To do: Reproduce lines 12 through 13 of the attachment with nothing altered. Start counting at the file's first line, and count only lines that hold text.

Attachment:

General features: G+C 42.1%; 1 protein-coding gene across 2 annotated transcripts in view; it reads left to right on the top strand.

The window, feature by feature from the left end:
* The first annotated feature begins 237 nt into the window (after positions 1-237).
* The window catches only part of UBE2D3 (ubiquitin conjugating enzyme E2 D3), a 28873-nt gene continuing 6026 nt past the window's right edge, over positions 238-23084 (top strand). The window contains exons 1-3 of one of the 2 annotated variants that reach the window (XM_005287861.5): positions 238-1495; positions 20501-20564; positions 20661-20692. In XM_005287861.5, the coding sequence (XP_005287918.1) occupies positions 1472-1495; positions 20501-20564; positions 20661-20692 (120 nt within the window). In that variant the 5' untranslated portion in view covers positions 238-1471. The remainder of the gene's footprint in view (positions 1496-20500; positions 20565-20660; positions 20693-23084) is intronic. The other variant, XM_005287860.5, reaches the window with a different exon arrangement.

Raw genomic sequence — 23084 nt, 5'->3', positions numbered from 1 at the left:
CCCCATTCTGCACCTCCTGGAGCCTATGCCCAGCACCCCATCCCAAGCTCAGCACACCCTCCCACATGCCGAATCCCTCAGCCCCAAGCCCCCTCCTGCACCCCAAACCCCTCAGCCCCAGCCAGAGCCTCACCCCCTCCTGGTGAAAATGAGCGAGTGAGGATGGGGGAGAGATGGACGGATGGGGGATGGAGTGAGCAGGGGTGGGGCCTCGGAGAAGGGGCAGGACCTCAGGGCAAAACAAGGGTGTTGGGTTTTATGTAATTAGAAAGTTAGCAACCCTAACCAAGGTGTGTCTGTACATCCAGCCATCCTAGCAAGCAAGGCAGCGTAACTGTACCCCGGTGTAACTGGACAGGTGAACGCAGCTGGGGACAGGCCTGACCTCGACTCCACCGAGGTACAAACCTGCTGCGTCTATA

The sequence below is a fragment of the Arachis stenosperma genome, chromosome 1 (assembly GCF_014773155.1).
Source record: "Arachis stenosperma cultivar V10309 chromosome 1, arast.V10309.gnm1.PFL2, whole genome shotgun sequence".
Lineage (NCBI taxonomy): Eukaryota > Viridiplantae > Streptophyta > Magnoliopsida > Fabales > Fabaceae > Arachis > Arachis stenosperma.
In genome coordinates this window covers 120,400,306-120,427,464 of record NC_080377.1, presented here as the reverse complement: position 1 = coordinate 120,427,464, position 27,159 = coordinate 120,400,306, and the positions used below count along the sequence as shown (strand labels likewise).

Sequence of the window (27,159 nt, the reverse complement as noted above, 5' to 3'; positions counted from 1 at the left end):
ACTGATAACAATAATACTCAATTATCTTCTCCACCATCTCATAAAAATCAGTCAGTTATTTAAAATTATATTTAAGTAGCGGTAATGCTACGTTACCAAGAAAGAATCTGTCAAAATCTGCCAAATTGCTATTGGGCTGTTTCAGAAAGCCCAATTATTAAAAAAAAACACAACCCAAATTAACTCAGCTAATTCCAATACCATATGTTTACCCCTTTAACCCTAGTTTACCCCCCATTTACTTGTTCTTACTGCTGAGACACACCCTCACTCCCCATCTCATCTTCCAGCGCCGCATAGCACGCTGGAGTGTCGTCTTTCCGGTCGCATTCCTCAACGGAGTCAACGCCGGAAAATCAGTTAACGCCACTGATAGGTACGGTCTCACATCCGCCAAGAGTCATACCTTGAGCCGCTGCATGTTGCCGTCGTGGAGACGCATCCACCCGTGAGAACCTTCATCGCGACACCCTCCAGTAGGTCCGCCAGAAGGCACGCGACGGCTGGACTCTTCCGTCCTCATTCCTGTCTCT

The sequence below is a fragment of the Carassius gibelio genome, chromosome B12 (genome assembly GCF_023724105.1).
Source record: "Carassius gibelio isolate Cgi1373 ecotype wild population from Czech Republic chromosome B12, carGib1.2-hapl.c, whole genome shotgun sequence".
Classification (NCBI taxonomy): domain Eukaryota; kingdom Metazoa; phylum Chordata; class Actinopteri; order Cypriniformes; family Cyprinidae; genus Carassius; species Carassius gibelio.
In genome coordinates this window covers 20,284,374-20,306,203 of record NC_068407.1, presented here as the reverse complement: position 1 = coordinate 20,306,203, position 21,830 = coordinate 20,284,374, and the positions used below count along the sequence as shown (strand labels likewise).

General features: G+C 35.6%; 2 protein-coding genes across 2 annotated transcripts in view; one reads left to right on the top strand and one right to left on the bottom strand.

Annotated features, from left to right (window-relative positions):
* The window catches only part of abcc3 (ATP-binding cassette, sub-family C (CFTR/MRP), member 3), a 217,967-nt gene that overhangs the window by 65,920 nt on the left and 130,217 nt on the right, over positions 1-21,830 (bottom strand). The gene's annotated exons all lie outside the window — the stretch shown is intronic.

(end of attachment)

ACTGATAACAATAATACTCAATTATCTTCTCCACCATCTCATAAAAATCAGTCAGTTATTTAAAATTATATTTAAGTAGCGGTAATGCTACGTTACCAAGAAAGAATCTGTCAAAATCTGCCAAATTGCTATTGGGCTGTTTCAGAAAGCCCAATTATTAAAAAAAAACACAACCCAAATTAACTCAGCTAATTCCAATACCATATGTTTACCCCTTTAACCCTAGTTTACCCCCCATTTACTTGTTCTTACTGCTGAGACACACCCTCACTCCCCATCTCATCTTCCAGCGCCGCATAGCACGCTGGAGTGTCGTCTTTCCGGTCGCATTCCTCAACGGAGTCAACGCCGGAAAATCAGTTAACGCCACTGATAGGTACGGTCTCACATCCGCCAAGAGTCATACCTTGAGCCGCTGCATGTTGCCGTCGTGGAGACGCATCCACCCGTGAGAACCTTCATCGCGACACCCTCCAGTAGGTCCGCCAGAAGGCACGCGACGGCTGGACTCTTCCGTCCTCATTCCTGTCTCT

The sequence below is a fragment of the Carassius gibelio genome, chromosome B12 (genome assembly GCF_023724105.1).